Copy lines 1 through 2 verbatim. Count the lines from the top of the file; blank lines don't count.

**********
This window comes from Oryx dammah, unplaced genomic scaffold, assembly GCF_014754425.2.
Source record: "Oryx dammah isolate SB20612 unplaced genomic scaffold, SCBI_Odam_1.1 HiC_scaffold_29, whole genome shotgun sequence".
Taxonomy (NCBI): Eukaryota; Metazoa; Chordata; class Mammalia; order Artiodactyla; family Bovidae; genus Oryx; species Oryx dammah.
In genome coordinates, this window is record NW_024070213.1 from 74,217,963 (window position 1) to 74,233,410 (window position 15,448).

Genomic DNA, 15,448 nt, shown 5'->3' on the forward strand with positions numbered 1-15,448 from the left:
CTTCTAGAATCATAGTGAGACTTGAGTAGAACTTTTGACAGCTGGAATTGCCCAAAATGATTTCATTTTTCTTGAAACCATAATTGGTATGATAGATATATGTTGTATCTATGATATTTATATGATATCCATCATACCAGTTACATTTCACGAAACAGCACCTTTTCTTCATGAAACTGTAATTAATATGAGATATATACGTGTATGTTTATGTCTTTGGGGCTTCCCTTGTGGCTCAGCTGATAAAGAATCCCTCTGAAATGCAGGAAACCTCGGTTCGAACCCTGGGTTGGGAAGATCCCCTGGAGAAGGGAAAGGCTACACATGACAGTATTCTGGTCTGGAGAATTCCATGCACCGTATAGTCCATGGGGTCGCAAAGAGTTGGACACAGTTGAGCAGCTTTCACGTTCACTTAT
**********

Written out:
This window comes from Oryx dammah, unplaced genomic scaffold, assembly GCF_014754425.2.
Source record: "Oryx dammah isolate SB20612 unplaced genomic scaffold, SCBI_Odam_1.1 HiC_scaffold_29, whole genome shotgun sequence".